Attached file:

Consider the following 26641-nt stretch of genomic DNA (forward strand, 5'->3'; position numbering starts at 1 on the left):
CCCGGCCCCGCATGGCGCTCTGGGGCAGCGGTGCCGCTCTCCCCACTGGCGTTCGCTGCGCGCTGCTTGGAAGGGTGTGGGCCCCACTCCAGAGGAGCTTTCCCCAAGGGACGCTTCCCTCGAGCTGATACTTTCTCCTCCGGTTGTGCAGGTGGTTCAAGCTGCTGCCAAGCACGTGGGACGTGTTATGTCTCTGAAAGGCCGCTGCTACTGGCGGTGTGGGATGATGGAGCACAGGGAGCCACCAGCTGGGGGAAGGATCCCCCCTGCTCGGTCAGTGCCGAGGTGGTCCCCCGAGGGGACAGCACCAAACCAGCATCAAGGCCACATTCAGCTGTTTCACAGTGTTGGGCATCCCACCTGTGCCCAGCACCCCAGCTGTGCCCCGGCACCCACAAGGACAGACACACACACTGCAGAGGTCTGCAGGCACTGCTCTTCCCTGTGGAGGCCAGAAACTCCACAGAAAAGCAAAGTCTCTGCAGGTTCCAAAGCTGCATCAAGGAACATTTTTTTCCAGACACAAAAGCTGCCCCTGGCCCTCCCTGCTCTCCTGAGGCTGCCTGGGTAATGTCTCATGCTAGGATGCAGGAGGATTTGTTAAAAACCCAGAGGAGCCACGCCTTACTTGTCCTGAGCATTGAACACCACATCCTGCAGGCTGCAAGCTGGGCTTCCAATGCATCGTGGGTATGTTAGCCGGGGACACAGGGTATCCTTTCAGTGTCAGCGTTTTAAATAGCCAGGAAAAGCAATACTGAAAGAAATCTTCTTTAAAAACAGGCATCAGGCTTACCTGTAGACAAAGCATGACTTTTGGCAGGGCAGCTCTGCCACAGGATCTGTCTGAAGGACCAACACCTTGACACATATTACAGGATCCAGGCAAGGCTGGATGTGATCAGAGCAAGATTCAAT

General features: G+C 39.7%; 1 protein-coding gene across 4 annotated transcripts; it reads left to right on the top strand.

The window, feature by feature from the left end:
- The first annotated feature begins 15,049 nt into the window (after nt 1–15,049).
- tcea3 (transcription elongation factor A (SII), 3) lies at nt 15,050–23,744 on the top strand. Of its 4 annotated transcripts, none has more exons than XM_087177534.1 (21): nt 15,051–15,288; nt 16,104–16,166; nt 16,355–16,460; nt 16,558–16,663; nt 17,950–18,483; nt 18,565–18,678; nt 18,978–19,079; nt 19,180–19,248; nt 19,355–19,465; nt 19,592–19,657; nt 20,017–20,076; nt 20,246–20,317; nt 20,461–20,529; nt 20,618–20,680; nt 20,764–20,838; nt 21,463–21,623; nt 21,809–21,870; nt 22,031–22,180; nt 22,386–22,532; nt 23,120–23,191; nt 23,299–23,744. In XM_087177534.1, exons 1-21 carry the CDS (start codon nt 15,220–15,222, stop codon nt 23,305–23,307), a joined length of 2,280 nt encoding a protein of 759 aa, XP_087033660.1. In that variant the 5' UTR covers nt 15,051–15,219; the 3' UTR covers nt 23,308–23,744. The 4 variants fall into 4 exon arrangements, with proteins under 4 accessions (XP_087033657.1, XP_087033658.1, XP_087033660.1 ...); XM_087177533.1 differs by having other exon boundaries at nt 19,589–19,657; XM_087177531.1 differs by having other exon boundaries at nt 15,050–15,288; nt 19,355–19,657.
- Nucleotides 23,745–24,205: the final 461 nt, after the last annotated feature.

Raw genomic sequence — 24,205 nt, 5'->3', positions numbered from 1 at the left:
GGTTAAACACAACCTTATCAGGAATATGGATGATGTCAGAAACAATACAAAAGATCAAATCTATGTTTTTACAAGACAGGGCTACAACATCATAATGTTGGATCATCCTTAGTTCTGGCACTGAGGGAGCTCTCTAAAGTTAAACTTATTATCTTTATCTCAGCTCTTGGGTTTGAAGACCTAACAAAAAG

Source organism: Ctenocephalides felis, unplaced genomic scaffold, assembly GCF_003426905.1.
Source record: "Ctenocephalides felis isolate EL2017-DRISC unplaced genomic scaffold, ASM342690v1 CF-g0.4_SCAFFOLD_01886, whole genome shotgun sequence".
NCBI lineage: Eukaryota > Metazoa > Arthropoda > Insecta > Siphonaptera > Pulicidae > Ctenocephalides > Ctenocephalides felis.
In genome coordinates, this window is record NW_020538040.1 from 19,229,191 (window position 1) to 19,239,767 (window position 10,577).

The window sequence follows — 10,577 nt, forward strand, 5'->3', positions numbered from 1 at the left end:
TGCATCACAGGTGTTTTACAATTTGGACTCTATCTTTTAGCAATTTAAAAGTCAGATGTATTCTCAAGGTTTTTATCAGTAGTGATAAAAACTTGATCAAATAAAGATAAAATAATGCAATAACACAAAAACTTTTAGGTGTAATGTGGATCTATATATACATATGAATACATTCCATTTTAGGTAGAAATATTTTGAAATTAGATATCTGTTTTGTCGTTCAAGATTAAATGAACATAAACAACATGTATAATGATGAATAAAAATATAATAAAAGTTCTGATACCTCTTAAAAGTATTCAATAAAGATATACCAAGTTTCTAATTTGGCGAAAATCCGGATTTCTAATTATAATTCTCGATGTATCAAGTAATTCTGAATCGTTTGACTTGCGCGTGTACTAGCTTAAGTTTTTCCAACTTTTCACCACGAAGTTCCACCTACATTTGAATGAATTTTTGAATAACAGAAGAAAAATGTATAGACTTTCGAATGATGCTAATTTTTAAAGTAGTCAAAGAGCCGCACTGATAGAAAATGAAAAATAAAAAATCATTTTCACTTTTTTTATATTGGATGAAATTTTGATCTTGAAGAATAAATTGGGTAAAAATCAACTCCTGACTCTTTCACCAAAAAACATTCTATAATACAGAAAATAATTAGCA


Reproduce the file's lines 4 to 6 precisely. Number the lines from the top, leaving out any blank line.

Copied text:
The window, feature by feature from the left end:
- The first annotated feature begins 15,049 nt into the window (after nt 1–15,049).
- tcea3 (transcription elongation factor A (SII), 3) lies at nt 15,050–23,744 on the top strand. Of its 4 annotated transcripts, none has more exons than XM_087177534.1 (21): nt 15,051–15,288; nt 16,104–16,166; nt 16,355–16,460; nt 16,558–16,663; nt 17,950–18,483; nt 18,565–18,678; nt 18,978–19,079; nt 19,180–19,248; nt 19,355–19,465; nt 19,592–19,657; nt 20,017–20,076; nt 20,246–20,317; nt 20,461–20,529; nt 20,618–20,680; nt 20,764–20,838; nt 21,463–21,623; nt 21,809–21,870; nt 22,031–22,180; nt 22,386–22,532; nt 23,120–23,191; nt 23,299–23,744. In XM_087177534.1, exons 1-21 carry the CDS (start codon nt 15,220–15,222, stop codon nt 23,305–23,307), a joined length of 2,280 nt encoding a protein of 759 aa, XP_087033660.1. In that variant the 5' UTR covers nt 15,051–15,219; the 3' UTR covers nt 23,308–23,744. The 4 variants fall into 4 exon arrangements, with proteins under 4 accessions (XP_087033657.1, XP_087033658.1, XP_087033660.1 ...); XM_087177533.1 differs by having other exon boundaries at nt 19,589–19,657; XM_087177531.1 differs by having other exon boundaries at nt 15,050–15,288; nt 19,355–19,657.